When Andrew Swartz was but 4, he decided to bake a pumpkin "pie" by rolling a rather large pumpkin into the family's oven, turning on the heat, and heading off to play. Hours later, after helping his mother clean up the burst vegetable, they baked a real pumpkin pie together.
His mother's patience that day was soon sweetly rewarded. Andrew baked his first "scratch" cake by the precocious age of 8, and a perfect chocolate mousse by the time he was 10. Today, one stop at Andrew's Pastries in Marion, Ohio, is delicious proof that his creativity and enthusiasm for baking has never waned in the 35 years since the exploding pumpkin.
Although his pastry shop is celebrating a successful decade, and supplies everything from thousands of doughnuts each week for the central Ohio Whirlpool and Honda plants to biscotti for all of the Staufs/Cup O' Joe's coffeehouses in Columbus, Andrew's passion for quality hasn't waned. "This is a 98 percent scratch bakery," he says proudly. And that means real butter, freshly squeezed lemon juice, imported Belgian chocolate, and nearly everything made from start to finish on the premises — a rarity with this volume of business and even in small towns such as Marion, whose "bakeries" have been taken over by grocery store chains. Yet Andrew believes that people appreciate quality and his attention to detail.
"You set the standard," he says, and the one-stop shopping "super centers" make the best advertisement for his business. "This is one of the few industries left where all the raw materials come in the back door, and the finished product goes out the front door." And even the untrained eye — and palate — knows the difference in quality.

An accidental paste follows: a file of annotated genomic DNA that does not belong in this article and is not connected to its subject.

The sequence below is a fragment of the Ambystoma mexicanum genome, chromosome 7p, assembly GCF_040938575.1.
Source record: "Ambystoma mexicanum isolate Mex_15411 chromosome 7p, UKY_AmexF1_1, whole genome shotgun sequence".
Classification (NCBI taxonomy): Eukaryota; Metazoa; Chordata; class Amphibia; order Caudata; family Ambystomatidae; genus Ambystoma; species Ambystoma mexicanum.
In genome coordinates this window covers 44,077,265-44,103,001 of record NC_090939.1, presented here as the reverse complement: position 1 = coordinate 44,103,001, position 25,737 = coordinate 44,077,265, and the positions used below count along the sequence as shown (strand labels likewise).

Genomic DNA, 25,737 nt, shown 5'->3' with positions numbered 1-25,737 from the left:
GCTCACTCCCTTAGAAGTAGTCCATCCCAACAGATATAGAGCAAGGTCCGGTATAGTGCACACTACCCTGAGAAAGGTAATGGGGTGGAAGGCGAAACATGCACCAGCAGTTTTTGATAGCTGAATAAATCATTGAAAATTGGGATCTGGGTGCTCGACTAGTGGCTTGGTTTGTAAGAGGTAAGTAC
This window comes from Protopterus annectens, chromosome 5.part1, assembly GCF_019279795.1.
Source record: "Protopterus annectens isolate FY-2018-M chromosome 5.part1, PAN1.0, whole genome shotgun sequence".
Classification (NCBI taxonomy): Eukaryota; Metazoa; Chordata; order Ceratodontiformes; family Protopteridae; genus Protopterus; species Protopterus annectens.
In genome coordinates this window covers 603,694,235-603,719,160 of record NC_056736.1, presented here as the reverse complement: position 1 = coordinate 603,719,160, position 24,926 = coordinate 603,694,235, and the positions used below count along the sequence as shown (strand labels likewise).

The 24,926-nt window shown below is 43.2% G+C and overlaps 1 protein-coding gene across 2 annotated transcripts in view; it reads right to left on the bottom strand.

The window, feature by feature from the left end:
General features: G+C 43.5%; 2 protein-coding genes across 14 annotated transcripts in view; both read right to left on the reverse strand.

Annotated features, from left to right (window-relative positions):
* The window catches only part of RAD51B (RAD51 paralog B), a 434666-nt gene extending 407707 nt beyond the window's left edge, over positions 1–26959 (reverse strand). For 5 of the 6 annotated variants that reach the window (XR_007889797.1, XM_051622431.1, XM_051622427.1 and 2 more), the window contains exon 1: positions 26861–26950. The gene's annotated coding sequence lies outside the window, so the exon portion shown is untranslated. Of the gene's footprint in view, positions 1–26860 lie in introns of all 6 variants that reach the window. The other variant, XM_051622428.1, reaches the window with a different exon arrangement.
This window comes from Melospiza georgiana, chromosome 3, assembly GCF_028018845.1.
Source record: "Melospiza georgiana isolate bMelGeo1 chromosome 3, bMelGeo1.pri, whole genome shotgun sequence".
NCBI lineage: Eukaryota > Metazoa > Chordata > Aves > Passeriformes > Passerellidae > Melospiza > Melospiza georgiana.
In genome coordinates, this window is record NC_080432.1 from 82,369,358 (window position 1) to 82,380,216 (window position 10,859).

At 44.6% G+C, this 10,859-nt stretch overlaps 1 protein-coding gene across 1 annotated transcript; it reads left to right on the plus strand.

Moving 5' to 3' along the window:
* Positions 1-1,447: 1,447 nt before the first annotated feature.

Swartz's career has alternated between professional schooling and real-world experience in pastry shops and top restaurants, from Cleveland and Marion to Washington, D.C., New York, Virginia, and North Carolina. He attended Tri-Rivers Joint Vocational School, a trade school for food service in Marion, for two years, then worked for another two years in pastry shops and hotels in Cleveland and Columbus before attending the prestigious Culinary Institute of America in New York, graduating in 1987. He then worked in restaurants in Washington and Alexandria, Virginia, before landing a yearlong stint as an assistant pastry chef for the Kennedy Center for the Performing Arts.
Swartz stresses that "culinary school is not a real-world situation ... where everything is neat and orderly, and each person has assigned tasks to perform." He seems to prefer the uncertainties, challenges, and direct contact with customers that come with running his own business in a small town. In fact, when he first moved into the property in the Servex Center in 1995, he insisted on tearing down the wall between the kitchen and the rest of the shop. "People like seeing the owner back there working," he says. And he proves his point by calling out a booming "hello" to each customer, many of whom he knows by name and pastry preference.
Swartz keeps it all in perspective and is the first to credit his wife and partner, Becky, with turning his talents into a real business. She handles the payroll, taxes and marketing and is a trained baker in her own right. That nod to others' contributions extends to his 12 employees as well. "My biggest mistake was not getting people to train earlier," he says, gesturing to Grant Campbell, who is "real serious about this business ... and now is in charge of all cookie, cake, and other pastry production." And to Becky Smith, the cake finisher, "who has only been with us for six months and now decorates cakes as well as I do ... a real natural talent." (All of the shop's cakes are by special order.)